Still, the stress test showed, once again, that the nation's largest banks are in far better shape than they were going into the financial crisis, and better than even a year ago. Nearly every bank submitted a plan to the Fed to increase their dividend or buy back shares. Both moves generally boost share prices and are cheered by investors but can deplete needed capital to cover losses from loans or bad investments. Banks used to be able to up these payouts without much oversight. But one of the changes since the financial crisis is that banks now have to get these distribution plans approved by the Fed each year.
Despite the Fed's concerns, JPMorgan said it planned to increase its dividend to $0.38 a share, from a current $0.30, in the second quarter. It also said it planned to buy back $6 billion worth of its own stock in the next year. The firm declined to say what issues the Fed had with its capital plan, but it said it planned to address the issues and resubmit its plan. "JPMorgan Chase is fully committed to meeting all of the Fed's requirements," said CEO Jamie Dimon in a statement.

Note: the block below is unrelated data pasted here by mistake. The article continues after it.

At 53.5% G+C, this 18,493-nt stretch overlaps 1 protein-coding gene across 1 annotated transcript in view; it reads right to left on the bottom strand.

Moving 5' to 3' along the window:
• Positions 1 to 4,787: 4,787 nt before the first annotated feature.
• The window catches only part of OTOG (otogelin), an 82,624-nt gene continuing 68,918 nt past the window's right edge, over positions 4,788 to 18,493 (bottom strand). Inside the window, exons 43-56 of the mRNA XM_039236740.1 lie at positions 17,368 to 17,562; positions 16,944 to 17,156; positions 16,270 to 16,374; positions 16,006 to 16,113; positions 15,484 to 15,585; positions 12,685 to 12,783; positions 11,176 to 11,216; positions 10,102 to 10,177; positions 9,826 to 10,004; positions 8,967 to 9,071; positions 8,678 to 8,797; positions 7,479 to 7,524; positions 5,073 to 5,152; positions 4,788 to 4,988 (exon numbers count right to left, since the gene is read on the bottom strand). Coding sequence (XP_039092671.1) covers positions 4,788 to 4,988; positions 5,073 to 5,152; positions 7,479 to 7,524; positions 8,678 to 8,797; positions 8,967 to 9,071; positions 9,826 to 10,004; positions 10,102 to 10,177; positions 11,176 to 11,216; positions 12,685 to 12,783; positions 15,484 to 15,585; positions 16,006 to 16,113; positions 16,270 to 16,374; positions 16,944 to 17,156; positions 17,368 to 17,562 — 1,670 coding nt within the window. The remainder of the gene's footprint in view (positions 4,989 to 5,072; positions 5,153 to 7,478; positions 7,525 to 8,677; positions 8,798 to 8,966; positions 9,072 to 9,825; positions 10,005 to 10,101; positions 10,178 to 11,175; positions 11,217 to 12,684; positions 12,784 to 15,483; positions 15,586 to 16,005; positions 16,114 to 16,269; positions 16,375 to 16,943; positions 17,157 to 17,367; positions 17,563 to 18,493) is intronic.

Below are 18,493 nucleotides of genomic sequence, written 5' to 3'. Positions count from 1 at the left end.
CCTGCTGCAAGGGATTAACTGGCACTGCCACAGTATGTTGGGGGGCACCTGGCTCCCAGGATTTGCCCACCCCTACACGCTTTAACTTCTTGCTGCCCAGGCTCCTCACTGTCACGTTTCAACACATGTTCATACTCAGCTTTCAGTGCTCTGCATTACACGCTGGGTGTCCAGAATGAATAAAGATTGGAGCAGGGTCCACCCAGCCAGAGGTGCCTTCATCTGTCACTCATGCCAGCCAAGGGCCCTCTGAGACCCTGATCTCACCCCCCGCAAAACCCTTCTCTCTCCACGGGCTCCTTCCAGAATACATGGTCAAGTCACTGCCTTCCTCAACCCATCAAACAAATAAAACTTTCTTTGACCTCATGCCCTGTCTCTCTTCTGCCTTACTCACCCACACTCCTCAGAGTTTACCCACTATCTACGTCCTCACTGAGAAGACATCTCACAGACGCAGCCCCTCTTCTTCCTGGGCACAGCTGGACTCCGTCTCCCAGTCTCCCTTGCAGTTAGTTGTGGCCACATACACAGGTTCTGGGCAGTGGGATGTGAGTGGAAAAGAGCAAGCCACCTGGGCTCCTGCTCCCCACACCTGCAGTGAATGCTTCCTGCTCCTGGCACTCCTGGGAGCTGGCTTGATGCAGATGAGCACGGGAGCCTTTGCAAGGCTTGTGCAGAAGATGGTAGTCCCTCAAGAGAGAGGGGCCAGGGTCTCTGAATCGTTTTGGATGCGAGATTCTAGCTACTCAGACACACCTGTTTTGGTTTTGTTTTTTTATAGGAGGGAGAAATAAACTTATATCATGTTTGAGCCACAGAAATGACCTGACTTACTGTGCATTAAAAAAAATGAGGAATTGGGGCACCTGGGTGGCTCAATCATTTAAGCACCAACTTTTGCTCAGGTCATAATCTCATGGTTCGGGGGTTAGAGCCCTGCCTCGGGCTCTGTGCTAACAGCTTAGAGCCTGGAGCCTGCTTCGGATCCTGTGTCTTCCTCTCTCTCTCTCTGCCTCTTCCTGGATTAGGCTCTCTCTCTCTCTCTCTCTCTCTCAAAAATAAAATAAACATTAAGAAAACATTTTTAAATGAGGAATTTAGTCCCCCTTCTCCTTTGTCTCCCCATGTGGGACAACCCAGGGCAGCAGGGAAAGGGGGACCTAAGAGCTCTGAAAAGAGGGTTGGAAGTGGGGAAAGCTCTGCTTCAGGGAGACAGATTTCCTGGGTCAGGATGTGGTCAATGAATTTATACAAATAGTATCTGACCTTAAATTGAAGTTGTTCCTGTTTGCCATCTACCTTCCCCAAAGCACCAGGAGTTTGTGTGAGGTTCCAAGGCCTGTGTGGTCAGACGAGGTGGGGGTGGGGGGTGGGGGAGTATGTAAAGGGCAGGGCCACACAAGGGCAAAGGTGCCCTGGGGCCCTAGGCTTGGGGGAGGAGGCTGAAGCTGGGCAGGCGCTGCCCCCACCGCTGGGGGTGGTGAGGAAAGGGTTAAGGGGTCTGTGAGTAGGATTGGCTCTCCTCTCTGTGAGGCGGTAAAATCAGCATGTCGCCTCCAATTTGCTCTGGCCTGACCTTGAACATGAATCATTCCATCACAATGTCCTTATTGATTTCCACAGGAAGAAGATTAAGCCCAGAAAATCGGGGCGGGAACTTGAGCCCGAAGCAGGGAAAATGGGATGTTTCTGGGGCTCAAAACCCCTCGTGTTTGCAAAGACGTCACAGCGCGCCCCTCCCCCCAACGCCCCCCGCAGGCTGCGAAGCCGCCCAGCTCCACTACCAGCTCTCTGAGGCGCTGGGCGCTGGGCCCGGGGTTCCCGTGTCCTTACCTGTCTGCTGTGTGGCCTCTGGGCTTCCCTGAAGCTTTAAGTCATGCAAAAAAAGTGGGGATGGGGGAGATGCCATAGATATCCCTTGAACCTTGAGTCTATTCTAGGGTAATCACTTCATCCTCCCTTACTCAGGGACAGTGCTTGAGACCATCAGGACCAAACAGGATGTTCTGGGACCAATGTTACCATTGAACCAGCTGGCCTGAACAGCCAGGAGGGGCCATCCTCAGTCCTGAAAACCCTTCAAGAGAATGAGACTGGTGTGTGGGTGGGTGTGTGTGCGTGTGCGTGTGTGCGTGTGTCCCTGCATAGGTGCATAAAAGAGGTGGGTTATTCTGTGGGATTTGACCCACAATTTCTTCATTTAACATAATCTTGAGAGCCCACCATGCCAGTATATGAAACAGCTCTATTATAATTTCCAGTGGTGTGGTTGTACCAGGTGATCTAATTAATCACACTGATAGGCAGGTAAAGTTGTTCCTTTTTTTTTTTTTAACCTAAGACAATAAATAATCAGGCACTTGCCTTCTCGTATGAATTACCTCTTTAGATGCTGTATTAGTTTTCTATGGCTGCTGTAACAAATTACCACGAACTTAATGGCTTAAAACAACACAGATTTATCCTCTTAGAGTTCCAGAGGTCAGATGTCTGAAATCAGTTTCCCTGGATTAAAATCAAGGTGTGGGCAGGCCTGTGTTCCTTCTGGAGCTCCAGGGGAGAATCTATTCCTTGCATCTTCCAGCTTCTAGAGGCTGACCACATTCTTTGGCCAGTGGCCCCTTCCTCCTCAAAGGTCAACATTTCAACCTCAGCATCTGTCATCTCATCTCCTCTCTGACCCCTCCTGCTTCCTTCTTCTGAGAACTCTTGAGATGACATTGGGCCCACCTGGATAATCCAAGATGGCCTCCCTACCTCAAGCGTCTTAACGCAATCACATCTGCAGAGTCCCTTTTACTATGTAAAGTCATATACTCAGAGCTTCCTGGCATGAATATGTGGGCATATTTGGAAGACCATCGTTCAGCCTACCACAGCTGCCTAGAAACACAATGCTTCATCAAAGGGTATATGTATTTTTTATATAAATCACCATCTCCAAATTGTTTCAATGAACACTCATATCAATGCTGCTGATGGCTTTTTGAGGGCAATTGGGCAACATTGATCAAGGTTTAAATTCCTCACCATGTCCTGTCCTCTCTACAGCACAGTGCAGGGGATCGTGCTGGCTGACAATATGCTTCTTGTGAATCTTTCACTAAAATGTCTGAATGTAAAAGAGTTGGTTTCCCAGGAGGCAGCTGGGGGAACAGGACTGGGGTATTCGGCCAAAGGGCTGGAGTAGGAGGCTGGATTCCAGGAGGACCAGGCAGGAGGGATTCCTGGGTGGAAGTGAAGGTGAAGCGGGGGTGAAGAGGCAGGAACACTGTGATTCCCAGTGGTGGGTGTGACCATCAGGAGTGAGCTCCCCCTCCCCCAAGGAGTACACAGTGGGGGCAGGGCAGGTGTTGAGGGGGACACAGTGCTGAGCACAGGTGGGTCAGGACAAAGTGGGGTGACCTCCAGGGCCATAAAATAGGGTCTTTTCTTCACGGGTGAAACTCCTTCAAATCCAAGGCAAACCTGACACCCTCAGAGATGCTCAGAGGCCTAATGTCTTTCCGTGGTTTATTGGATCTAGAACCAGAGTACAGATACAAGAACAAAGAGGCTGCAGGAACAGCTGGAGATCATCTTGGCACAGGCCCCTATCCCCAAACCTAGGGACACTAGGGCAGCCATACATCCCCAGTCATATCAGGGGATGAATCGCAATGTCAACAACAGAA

Bank of America (BAC) said it plans to repurchase $5 billion worth of stock in the next year. The firm will purchase an additional $5.5 billion worth of preferred shares. Still, BofA said it has no plans to boost its dividend from its current $0.01 a share in the next year.
Wells Fargo (WFC) said it plans to up its dividend to $0.30 a share in the second quarter, up from $0.25 for the first quarter, and $0.22 a year before. The firm also said it plans to increase its share buybacks in 2013, but it didn't say by how much. Last week, Citigroup (C) said it planned to repurchase $1.2 billion worth of its shares. Goldman could not be reached for comment.